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Mother Daughter Book Clubs

September 24, 2012

mother daughter book clubs, how to start a mother daugher book club, starting a book club, kids book clubsMother Daughter Books Clubs are a simple, fun way to share reading with your school-aged and teen girls and they offer so much more than just a social event around a book.
They inspire a love of reading and help girls gain confidence in sharing their opinions, evaluating how they feel about a topic, weighing characters’ decisions and pondering how they’d handle that situation.

My oldest daughter and I joined an established Mother Daughter book club, The Book Girls, several years ago and we have enjoyed connecting by reading the same book and having this time together. We Moms have seen such growth in the girls discussions, books selections and interpretations of the stories we read. It’s developed from basic plot discussion to in-depth explorations about ethics, the meaning of gratitude, differences in people and cultures, dystopian worlds and human nature, among other thought-provoking topics.

Last summer, when my youngest daughter was seven, we were reading a book and the main character went to a book club. She asked me, “What do you do at book club?” and that’s when I knew it was time to initiate a Mother Daughter book club with her friends.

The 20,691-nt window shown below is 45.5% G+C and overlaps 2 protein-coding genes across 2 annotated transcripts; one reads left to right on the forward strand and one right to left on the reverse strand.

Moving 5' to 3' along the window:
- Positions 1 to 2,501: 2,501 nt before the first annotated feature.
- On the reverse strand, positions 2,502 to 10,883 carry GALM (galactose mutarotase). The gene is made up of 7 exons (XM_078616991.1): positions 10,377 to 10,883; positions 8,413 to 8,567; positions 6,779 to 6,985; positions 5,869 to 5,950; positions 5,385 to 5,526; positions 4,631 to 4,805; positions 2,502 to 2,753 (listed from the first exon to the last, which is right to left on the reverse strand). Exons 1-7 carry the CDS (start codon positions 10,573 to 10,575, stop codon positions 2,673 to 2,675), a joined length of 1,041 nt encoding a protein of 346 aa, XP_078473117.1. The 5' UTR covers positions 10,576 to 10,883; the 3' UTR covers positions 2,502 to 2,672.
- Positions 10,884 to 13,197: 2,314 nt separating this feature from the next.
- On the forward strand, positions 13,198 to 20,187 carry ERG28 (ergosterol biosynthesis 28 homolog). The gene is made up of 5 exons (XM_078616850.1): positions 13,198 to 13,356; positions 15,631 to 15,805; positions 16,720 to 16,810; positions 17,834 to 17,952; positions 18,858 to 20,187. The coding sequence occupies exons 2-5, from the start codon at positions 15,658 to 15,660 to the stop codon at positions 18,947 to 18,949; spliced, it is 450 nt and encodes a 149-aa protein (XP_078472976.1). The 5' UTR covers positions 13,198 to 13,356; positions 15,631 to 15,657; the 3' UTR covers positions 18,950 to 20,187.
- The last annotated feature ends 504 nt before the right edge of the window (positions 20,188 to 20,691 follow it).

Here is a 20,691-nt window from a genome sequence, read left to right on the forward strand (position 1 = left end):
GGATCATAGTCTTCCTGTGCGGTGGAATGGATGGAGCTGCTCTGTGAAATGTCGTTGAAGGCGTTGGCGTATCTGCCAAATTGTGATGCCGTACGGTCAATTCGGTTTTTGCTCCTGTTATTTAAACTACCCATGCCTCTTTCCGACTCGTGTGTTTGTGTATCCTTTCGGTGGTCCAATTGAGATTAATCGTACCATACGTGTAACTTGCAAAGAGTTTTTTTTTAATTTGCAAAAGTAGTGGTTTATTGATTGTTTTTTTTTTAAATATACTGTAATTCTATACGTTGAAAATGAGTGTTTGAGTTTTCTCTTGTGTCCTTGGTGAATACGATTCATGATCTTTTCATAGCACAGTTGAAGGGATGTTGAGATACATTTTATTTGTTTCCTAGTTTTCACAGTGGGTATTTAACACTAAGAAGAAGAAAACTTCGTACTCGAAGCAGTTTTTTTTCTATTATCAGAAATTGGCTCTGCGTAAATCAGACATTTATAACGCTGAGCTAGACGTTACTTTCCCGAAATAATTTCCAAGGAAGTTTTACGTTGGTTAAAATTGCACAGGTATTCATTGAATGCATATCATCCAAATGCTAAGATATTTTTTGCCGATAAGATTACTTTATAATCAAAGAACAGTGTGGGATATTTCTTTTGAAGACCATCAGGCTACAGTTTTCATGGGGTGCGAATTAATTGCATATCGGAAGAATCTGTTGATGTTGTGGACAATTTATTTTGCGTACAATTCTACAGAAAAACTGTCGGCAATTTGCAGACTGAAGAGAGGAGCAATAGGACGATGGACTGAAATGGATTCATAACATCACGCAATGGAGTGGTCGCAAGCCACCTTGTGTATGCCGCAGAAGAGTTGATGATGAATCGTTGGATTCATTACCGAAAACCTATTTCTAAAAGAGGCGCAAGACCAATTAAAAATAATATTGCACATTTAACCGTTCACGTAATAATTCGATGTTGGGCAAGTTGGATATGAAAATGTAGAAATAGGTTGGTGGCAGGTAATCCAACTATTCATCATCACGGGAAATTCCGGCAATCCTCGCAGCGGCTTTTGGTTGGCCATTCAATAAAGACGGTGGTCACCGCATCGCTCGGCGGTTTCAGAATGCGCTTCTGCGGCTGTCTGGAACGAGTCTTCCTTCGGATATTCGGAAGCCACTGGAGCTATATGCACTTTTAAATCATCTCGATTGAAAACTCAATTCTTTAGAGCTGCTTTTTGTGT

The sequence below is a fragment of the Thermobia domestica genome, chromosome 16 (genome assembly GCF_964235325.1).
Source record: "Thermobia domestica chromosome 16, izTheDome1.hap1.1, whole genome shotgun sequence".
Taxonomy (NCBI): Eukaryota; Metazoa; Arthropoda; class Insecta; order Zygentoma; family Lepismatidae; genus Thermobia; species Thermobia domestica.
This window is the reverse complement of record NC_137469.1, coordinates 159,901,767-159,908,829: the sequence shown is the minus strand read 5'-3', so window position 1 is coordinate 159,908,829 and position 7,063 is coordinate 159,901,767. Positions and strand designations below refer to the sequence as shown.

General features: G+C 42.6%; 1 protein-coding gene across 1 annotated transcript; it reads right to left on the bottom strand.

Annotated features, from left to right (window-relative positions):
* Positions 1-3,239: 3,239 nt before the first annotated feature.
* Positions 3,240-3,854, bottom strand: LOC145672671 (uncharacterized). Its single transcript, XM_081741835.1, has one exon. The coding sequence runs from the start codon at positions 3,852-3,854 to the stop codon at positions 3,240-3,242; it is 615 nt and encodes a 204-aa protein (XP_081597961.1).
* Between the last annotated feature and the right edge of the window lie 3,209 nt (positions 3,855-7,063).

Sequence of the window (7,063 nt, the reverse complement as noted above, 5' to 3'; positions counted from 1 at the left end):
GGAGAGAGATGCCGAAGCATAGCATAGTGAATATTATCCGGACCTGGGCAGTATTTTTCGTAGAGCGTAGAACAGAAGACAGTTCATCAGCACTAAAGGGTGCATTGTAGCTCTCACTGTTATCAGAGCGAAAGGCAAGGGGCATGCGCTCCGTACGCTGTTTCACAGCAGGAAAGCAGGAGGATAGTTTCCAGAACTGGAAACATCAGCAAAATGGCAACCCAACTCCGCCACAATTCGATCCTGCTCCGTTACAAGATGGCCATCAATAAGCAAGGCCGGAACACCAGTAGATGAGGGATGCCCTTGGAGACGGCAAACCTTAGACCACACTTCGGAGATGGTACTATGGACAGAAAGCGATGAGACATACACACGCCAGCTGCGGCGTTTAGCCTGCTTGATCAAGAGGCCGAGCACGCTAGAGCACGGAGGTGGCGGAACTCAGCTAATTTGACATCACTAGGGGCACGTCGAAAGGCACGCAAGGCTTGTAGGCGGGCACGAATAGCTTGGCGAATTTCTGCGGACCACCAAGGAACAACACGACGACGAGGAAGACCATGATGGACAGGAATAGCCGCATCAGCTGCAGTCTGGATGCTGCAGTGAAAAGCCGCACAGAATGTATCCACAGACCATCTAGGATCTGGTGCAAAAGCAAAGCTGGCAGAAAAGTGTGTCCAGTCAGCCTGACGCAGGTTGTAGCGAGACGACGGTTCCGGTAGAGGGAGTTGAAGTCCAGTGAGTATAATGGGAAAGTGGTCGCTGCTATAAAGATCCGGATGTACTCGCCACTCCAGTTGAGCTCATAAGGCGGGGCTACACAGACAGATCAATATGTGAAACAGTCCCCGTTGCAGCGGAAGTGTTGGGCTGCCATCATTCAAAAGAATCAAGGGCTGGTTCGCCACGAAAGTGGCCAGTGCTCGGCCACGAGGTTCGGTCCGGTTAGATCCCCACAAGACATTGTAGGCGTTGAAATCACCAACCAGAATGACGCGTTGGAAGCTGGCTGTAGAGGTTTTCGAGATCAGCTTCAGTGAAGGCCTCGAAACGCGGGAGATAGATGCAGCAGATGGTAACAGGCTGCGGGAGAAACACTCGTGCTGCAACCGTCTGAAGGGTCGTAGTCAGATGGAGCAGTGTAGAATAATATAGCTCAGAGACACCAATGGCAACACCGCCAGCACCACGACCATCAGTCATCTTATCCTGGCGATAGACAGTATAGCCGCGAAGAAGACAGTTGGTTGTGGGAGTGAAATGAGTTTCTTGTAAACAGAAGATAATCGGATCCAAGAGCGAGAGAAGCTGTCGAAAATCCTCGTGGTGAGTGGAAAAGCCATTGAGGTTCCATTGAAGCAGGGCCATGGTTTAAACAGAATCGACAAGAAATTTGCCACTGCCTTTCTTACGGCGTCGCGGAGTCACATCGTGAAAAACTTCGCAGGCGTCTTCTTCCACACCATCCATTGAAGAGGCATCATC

We started out with second grade girls and the classic James and the Giant Peach by Roald Dahl which had beenstarting a book club, how to start a mom daughter book club, book clubs, kids book clubs, celebrating it’s 50th anniversary. The girls dove into the story and while at younger ages it’s predominantly about learning to love reading and encouraging girls to feel confident in sharing their own ideas about a book; the girls also talked about how it would feel to be James, what their reactions would be to huge talking insects and even to think about comparing and contrasting James with themselves and their lives. That first night together, the five friends named themselves the “Book Bugs.”

From the start and as we continue, it’s important to let them know it’s not school and that there’s no right or wrong answer; we needed to give them “permission” to say what they really feel about a book. They’re learning to trust their interpretations and evaluations at their age level.

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